Aquinas on the Universal Dependence of All Creation on God

H/T Michael Bradley

From Aquinas’ Quaestiones Disputatae De Potentia, Question 3, Article 1 co. –

On the other hand God is all act,—both in comparison with himself, since he is pure act without any admixture of potentiality,—and in comparison with the things that are in act, because in him is the source of all things, wherefore by his action he produces the whole subsistent being, without anything having existed before (since he is the source of all being), and in respect of his totality. For this reason he can make a thing from nothing, and this action of his is called creation. Wherefore it is stated in De Causis (prop. xviii) that being is by creation, whereas life and the like are by information: for all causation of absolute being is, traced to the first universal cause, while the causation of all that is in addition to being, or specific of being, belongs to second causes which act by information, on the presupposition as it were of the effect of the first cause. Hence no thing gives being except in so far as it partakes of the divine power. For this reason it is said again in De Causis (prop. iii) that the soul, by giving us being, has a divine operation.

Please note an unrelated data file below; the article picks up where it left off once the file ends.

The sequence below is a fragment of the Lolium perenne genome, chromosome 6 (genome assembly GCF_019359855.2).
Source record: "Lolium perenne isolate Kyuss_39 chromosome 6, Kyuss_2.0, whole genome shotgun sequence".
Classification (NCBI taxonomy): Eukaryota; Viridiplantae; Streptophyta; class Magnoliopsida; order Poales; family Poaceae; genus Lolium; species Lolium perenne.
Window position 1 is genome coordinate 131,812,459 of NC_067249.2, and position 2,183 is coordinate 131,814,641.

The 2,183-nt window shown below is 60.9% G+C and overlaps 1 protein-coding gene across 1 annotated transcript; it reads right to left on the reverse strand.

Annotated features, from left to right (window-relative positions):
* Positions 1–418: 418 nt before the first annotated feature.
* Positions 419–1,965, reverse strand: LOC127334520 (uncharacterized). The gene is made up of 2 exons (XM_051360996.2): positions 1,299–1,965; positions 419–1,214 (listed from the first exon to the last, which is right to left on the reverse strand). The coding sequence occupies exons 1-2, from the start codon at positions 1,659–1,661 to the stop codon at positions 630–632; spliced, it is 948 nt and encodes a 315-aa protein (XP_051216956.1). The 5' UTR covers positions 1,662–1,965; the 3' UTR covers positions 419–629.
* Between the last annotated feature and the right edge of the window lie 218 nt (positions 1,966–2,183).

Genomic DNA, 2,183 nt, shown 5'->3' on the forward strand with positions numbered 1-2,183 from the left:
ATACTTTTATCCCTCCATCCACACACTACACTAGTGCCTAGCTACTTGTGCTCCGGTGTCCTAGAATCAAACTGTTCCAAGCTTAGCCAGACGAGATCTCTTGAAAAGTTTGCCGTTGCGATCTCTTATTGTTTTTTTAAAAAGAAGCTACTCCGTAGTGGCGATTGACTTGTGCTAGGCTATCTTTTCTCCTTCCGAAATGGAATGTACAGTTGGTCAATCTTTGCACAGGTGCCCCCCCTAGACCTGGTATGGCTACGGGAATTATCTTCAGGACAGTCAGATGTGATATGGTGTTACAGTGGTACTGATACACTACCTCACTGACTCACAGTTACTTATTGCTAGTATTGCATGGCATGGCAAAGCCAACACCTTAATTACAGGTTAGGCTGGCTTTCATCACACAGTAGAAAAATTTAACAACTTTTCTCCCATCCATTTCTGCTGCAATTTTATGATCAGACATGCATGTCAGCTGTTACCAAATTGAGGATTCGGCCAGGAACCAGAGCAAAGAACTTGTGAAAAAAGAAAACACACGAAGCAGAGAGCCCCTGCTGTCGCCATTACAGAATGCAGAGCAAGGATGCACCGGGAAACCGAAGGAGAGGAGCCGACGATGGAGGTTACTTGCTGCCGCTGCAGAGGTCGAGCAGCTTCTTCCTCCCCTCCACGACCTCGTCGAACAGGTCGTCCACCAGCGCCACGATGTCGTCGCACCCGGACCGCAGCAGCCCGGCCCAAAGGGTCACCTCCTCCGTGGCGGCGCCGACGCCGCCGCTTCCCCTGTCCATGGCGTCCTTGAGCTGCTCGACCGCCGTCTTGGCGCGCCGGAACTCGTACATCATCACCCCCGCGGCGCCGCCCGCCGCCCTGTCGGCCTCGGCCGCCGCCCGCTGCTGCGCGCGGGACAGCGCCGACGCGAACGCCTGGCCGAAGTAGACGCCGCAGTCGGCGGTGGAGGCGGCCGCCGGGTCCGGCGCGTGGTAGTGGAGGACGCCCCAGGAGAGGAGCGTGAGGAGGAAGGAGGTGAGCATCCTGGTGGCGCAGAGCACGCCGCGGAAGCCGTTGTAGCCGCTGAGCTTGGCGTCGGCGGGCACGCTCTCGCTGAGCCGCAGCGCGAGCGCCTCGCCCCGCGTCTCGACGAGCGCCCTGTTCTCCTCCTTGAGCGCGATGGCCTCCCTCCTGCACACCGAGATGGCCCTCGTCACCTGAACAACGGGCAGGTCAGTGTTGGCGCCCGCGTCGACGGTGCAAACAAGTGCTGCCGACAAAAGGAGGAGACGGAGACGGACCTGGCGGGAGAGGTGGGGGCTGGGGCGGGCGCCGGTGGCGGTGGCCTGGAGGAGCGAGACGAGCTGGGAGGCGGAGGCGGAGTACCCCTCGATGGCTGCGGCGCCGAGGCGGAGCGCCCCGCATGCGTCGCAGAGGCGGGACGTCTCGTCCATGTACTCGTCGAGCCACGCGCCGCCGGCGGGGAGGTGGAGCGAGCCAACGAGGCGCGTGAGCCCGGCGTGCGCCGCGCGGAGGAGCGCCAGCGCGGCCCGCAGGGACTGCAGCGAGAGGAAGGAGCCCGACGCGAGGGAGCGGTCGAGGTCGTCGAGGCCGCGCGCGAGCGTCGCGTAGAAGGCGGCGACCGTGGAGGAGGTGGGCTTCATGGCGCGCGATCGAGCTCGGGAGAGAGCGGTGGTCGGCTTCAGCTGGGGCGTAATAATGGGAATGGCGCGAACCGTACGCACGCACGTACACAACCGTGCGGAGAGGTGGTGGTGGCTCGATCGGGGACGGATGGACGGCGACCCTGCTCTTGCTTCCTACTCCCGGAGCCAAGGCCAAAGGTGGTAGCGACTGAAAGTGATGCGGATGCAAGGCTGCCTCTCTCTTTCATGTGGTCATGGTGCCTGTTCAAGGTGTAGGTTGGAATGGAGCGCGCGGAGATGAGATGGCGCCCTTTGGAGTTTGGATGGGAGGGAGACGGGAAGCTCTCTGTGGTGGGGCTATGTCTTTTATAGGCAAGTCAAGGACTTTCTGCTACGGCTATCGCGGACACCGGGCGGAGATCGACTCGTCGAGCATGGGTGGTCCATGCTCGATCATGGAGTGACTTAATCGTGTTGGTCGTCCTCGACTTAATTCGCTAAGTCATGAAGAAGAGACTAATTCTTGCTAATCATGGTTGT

This is strikingly similar to Dooyeweerd’s doctrine that “Meaning is the being of all created things”, although Dooyeweerd explicitly rejected Scholastic philosophy as an option for Christian scholars. Anyhow, it would be interesting to compare Dooyeweerd’s thought with Aquinas’.


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